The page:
In 300 BCE, Euclid developed the concept of mathematical “proofs” using deductive reasoning to uncover truth. Several thousand years later, in his search for economic truth, Grant Williams, portfolio manager and strategy adviser for Singapore-based Vulpes Investment Management, laid out four mathematical “proofs” at the 66th CFA Institute Annual Conference that address the disconnects and incongruities between financial markets and the global economy.
Problem #1: If we have a global economy that is barely growing, why are major equity markets hitting all-time highs?
With the global economy limping along at 1.4% growth, Williams identified the disconnects between the underlying fundamentals and equity prices in major countries. Manufacturing and trade indicators (in the United States, the eurozone, United Kingdom, Japan, and China) are stalling, including the Purchasing Managers’ Index (PMI), the Baltic Dry Index, and the U.S. Macro Index. About 25% of companies in the S&P 500 missed earnings forecasts in the first quarter of 2013; 45% missed in Europe. But even more disturbingly, 45% of companies in the United States and 66% in Europe missed their revenue targets. Williams also cautioned the audience about valuation levels. Although, admittedly, we’re not back up to dot com–era levels, it would still require a 30% drop in the current Shiller P/E ratio of 24x earnings to get back to the ratio’s 130-year historical average of 16x. “Also, real bull markets start at about 5–7x earnings,” Williams noted.
Problem #2: If China’s manufacturing sector has stalled, how will China grow at 7.7%?
Demand for raw materials in China is slumping: PMI, iron ore prices, and copper product imports are all on a downward trend. Imports and exports are declining, and Chinese power consumption is falling. “China’s published GDP data for 31 provinces is, shall we say, ‘questionable,’” said Williams. And the sum of the provinces does not add up to the total reported GDP. He also noted that it only takes two weeks to report China’s GDP, whereas the United States takes eight weeks and the data get several revisions. Even Hong Kong takes six weeks. Unless you think China is significantly more efficient in its calculations, the timing alone makes the numbers suspect.
Problem #3: How can France realistically still be considered one of the “bailers-out” in the eurozone?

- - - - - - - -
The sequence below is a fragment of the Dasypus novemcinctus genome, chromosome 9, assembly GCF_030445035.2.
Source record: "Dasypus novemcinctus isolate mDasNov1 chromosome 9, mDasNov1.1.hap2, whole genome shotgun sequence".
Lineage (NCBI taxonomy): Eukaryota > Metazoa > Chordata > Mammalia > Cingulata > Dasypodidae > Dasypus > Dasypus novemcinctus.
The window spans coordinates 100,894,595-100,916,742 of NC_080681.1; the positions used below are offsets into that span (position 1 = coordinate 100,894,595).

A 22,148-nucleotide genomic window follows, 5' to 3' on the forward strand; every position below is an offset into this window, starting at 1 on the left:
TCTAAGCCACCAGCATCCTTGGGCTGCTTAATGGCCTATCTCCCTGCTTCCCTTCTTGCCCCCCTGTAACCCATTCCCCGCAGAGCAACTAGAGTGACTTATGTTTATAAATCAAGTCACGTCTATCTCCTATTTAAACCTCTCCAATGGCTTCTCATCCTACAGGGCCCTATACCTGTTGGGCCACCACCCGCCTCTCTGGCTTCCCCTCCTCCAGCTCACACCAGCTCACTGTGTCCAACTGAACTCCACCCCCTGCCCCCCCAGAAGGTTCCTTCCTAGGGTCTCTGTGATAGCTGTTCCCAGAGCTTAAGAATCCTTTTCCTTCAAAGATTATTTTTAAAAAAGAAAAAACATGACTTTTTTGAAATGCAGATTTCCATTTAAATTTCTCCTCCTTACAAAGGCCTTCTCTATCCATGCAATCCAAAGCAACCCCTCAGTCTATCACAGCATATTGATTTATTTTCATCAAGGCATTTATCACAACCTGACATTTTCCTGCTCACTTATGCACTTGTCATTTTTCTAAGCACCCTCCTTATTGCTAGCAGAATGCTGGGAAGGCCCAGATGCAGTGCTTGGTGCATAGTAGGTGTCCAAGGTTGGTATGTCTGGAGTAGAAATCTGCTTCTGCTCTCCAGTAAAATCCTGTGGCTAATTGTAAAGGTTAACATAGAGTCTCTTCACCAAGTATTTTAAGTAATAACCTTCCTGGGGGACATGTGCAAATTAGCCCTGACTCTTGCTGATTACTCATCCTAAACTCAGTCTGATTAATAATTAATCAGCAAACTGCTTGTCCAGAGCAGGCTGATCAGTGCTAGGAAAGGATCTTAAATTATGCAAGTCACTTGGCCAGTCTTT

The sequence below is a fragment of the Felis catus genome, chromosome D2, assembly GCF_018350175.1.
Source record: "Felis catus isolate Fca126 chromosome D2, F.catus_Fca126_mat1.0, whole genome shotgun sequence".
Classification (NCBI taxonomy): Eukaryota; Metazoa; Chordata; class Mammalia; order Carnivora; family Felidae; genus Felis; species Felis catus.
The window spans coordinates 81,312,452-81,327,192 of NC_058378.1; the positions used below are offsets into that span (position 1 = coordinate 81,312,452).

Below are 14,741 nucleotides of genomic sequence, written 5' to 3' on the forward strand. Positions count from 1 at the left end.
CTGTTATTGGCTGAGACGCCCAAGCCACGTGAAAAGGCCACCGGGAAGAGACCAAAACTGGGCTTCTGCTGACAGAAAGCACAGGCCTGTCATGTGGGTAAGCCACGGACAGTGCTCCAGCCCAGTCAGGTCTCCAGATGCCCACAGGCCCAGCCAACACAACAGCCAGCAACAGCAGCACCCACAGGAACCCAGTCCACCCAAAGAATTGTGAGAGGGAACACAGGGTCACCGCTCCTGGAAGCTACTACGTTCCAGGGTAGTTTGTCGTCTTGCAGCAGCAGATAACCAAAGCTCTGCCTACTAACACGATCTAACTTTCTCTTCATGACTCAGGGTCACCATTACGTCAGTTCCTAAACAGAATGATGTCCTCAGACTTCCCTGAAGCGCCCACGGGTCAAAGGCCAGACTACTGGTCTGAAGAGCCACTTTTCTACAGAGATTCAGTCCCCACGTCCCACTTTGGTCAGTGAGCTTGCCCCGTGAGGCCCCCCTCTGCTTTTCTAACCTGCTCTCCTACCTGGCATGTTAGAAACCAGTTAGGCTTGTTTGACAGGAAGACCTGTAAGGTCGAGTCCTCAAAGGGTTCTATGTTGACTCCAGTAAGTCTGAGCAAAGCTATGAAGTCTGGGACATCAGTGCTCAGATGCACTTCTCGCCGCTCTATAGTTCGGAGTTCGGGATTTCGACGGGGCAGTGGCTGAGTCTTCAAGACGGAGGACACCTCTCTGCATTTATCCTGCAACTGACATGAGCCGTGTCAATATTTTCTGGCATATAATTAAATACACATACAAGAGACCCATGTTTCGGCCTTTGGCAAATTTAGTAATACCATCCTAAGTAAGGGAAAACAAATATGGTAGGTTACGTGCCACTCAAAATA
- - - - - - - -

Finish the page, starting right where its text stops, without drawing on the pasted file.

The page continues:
Now led by President François Hollande of the Socialist Party, France is feeling the weight of its public sector spending, currently 56% of GDP. Williams noted that the French leadership seems out of touch with economic reality, citing Hollande’s actions to reduce the retirement age from 62 to 60 and impose a 75% tax on millionaires. “French film star Gérard Depardieu was even driven to seek a better life in Russia!” exclaimed Williams. In addition, production and consumption has fallen off dramatically in France, and unemployment stands at 10.7%, the highest rate in 15 years, with youth unemployment checking in at more than 26%. France has never had a good record of reining in spending, and the last time the country had a balanced budget was 1974. Hollande has said he doesn’t believe in austerity, and France missed its own budget target in 2012 when the deficit hit 4.8% of GDP.
“You know there are dozens of famous French philosophers who have contemplated life’s issues, but can you think of one well-known French economist?” Williams quipped. Still, with all this bad news, the 10-year French bond yield is at a 250-year low of around 2%. France is ill-equipped to fund the rest of Europe, so that leaves only Germany to bail the others out, Williams said.
Problem #4: Why does the gold price not equal the price of gold?
The laws of mathematics apply to gold. As a long-time precious metals investor, Williams said, “Gold is an emotional asset and there’s no other way to value it, except emotionally. It’s your comfort level with every other investment.” He took the audience through his analysis of the disconnect between the gold price (on paper) and the price of gold (the physical one, which Williams said is the more important indicator to watch). He also discussed the unprecedented declines in the gold price on 12 April and 15 April 2013 that turned out to be an odd, 8-sigma event.
Using Math to Invest for the Long Term
In his search for truth, Williams casts a skeptical eye on policymakers and told the audience why he believes attempts are being made by central banks “to subvert the age-old laws of mathematics that would restrict them from maintaining the status quo.” In the short term, central banks have corrupted the risk-free rate, forced investors into risky assets, and suppressed volatility.
But the laws of mathematics cannot be subverted over the long term, Williams asserted. Investors who have patience and a long time horizon can take advantage of the disconnects because the natural order will eventually prevail. And he contended, as he often does on his popular website, Things That Make You Go Hmmm…, that “if something doesn’t make sense, chances are it’s nonsense and should be treated as such.”
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